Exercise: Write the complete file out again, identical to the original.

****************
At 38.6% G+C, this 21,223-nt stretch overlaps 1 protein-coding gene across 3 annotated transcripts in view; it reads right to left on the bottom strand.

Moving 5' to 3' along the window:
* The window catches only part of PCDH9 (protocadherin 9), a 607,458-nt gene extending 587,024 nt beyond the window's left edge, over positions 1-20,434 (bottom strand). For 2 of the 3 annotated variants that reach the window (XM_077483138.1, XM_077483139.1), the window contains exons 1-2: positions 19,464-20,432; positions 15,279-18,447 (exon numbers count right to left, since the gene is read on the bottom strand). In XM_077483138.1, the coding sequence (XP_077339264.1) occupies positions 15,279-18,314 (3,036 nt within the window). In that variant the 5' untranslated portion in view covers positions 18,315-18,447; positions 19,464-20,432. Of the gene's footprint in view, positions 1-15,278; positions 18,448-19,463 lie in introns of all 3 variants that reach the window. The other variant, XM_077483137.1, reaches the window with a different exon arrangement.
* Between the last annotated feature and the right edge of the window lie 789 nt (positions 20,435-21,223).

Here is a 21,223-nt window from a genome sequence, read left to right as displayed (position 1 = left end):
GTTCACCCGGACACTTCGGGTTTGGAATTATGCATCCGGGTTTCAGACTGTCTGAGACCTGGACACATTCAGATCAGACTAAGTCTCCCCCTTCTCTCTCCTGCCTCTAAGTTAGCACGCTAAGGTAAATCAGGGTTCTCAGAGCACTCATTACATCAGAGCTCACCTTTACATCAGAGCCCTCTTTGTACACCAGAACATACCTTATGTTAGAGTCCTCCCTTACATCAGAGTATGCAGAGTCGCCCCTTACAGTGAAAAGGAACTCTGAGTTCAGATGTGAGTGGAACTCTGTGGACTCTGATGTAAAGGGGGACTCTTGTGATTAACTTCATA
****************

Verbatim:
At 38.6% G+C, this 21,223-nt stretch overlaps 1 protein-coding gene across 3 annotated transcripts in view; it reads right to left on the bottom strand.

Moving 5' to 3' along the window:
* The window catches only part of PCDH9 (protocadherin 9), a 607,458-nt gene extending 587,024 nt beyond the window's left edge, over positions 1-20,434 (bottom strand). For 2 of the 3 annotated variants that reach the window (XM_077483138.1, XM_077483139.1), the window contains exons 1-2: positions 19,464-20,432; positions 15,279-18,447 (exon numbers count right to left, since the gene is read on the bottom strand). In XM_077483138.1, the coding sequence (XP_077339264.1) occupies positions 15,279-18,314 (3,036 nt within the window). In that variant the 5' untranslated portion in view covers positions 18,315-18,447; positions 19,464-20,432. Of the gene's footprint in view, positions 1-15,278; positions 18,448-19,463 lie in introns of all 3 variants that reach the window. The other variant, XM_077483137.1, reaches the window with a different exon arrangement.
* Between the last annotated feature and the right edge of the window lie 789 nt (positions 20,435-21,223).

Here is a 21,223-nt window from a genome sequence, read left to right as displayed (position 1 = left end):
GTTCACCCGGACACTTCGGGTTTGGAATTATGCATCCGGGTTTCAGACTGTCTGAGACCTGGACACATTCAGATCAGACTAAGTCTCCCCCTTCTCTCTCCTGCCTCTAAGTTAGCACGCTAAGGTAAATCAGGGTTCTCAGAGCACTCATTACATCAGAGCTCACCTTTACATCAGAGCCCTCTTTGTACACCAGAACATACCTTATGTTAGAGTCCTCCCTTACATCAGAGTATGCAGAGTCGCCCCTTACAGTGAAAAGGAACTCTGAGTTCAGATGTGAGTGGAACTCTGTGGACTCTGATGTAAAGGGGGACTCTTGTGATTAACTTCATA